Good gear can keep you alive in the mountains. I always carry a probe, a shovel, and an avalanche transceiver, but what brought me down to safety was a watch I had never heard of. Adventurer is TomTom’s latest addition to the world of navigation.
I met a group of skiers and boarders who were queueing up at the chairlift despite considerable avalanche danger warnings by the Gulmarg Ski Patrol. The top of Mt. Apharwat—4,200 m (13,780 ft) above sea level—was drifting in and out of sight, hiding behind massive whiteout conditions. I checked my backpack for all the essential life-saving equipment (probe, shovel and a transceiver) including some food and water, and followed the skiers.
I don’t usually go against my better judgement. When Luke Smithwick, Snow Safety Officer at the Gulmarg Avalanche Advisory, explained the snowpack the day before and issued the warning, he also mentioned that it was safe (similar safety norms are practised in the US and EU ski resorts) to be in the confines of the resort.
Following his advice, my analysis, and all of my excitement to be here, I was on my way to Mary’s Shoulder; an exit of the chairlift just below the top of Mt. Apharwat. The group of skiers disappeared just before I took the exit and the visibility reduced to barely a meter. Adding to my rising heart rate, the chairlift stopped. Nobody was on their way up.
I have never been one to wear a watch. But there I was, standing atop a mountain, lost and scared, wearing the watch that literally saved my life. I boarded down through knee-deep powder but ended up in a bowl full of the previous day’s avalanche debris.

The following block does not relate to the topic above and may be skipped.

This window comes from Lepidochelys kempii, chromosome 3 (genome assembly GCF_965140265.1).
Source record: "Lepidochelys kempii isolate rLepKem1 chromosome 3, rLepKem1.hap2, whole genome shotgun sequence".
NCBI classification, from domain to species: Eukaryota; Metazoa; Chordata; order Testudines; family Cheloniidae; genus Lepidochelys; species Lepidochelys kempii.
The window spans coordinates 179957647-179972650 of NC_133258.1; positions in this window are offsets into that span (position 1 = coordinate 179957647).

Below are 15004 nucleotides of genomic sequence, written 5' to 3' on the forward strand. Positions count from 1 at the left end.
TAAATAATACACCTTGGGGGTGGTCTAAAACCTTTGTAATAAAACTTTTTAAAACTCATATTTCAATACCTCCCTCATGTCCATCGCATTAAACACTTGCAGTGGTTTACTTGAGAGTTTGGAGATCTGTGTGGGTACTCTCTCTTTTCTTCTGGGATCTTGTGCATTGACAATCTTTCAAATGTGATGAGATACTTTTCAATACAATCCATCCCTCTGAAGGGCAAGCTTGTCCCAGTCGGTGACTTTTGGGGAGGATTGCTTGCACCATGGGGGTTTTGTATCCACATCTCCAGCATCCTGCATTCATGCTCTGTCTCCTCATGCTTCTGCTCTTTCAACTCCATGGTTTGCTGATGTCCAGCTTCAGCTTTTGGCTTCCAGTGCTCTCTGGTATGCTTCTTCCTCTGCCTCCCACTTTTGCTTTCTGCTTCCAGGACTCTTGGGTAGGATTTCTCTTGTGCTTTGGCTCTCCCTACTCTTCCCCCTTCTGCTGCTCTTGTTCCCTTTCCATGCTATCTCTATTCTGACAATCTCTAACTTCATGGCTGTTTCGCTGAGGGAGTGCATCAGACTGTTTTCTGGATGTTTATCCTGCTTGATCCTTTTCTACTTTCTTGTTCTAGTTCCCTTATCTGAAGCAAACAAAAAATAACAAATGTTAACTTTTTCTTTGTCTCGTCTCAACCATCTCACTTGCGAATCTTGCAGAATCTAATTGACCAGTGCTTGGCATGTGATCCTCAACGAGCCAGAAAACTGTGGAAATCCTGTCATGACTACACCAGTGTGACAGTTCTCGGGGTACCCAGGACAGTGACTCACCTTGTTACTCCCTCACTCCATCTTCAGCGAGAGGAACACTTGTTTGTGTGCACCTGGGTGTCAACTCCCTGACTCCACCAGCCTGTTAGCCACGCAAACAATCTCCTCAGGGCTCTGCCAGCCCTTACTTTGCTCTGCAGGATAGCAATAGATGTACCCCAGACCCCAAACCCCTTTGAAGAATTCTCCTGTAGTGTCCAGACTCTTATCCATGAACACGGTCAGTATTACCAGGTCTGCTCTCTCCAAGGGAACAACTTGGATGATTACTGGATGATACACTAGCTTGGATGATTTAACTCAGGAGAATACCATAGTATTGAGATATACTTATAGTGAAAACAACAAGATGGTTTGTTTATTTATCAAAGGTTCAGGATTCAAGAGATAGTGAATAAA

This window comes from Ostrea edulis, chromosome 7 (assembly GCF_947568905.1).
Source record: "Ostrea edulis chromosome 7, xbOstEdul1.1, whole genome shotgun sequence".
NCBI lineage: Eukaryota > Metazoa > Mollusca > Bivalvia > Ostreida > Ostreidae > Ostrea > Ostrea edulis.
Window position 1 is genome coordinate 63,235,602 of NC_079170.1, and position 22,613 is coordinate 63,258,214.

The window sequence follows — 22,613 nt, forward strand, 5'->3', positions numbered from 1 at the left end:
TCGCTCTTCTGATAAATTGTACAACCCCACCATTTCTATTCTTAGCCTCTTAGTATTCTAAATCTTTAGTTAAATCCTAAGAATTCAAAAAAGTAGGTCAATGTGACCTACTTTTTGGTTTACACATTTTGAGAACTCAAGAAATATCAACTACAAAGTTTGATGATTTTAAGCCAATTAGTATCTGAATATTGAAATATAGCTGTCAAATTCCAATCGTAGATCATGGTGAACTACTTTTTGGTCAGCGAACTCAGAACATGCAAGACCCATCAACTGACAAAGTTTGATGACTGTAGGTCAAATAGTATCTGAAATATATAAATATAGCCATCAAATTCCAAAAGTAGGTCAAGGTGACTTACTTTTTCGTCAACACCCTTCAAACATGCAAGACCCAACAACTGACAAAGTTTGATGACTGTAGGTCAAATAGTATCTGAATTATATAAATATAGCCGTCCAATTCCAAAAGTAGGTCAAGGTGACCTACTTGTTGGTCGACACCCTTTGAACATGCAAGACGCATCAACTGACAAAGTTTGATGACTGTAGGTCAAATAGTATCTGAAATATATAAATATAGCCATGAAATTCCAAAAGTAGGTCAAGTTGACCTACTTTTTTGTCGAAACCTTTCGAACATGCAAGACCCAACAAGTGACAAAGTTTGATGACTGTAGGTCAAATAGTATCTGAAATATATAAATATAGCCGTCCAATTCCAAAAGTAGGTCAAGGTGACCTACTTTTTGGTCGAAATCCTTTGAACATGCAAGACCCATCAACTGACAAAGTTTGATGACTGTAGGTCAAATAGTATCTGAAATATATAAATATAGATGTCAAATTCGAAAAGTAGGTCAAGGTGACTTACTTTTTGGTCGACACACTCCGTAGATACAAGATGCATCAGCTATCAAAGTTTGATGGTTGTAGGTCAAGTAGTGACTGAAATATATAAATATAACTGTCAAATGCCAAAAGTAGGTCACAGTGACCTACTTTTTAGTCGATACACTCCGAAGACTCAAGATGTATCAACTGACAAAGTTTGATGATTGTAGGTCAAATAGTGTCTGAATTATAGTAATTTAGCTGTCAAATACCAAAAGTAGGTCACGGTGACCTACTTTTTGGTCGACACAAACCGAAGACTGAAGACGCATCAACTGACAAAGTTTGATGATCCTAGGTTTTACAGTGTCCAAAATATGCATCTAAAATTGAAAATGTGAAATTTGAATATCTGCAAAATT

The Adventurer has a trail exploration setting that pointed me straight down to the start of the chairlift. Half my worries were alleviated just knowing which way I had to tumble down to safety. The automatic lift detection feature showed me how much gradient I was looking to snowboard over and the 3D distance that remained between me and my home (as the watch called it). It did give me a boost to see all this, but the danger was real and I didn’t yet realise the elevation I had to descend to get back.
Sitting flat on my butt end, hoping to not hear any resounding noise (that usually only means one thing in such bad weather – an avalanche), I was flicking through the screens of the watch. There is an incredible feature called ‘altitude delta’. I was lost at 3351 meters, and the delta showed that I had started at 3080 meters at Kongdoori, the base of the chairlift. Great, about 200 meters to go.
The Adventurer is a new entrant into a market dominated by other giants. It is simple, and frankly, I don’t feel terrible wearing a watch. There is no hassle of wearing a chest strap to get your heartbeat. Mine was translating from my pulse directly into the watch through an inbuilt sensor under the strap.
The watch is not as expensive as the other Garmin or Suunto counterparts and has packed in a new tool called the QuickGPSfix – something you bet a GPS giant like TomTom would have got right. The watch downloads the projected orbit of the satellites for the next 7 days, so it gives a more accurate reading on the GPS even if the signal is weak.
The TomTom Adventurer tracks all sports activities including skiing and snowboarding using QuickGPSfix. It has got a solid battery life that doesn’t die on you for about 18-20 days of monitoring sleep cycles, counting steps or calories. Unless you are using the GPS; then it is 9-10 hours. Hiking allows for a full day of GPS tracking because the watch sensors slow down to walking pace. The watch is water-resistant. My phone got buried with it in the snow, and only one of those survived. The data can be exported as a generic file that can be used across all sorts of apps that are meant for fitness and tracking. What I love about it is there is no more than 1 button. I keep my gloves on if it’s cold and move the tracker to get things done.
None except the app is still coming up to par with what other devices offer.
Price: $349.99 (INR 25,999)
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The Outdoor Journal + TomTom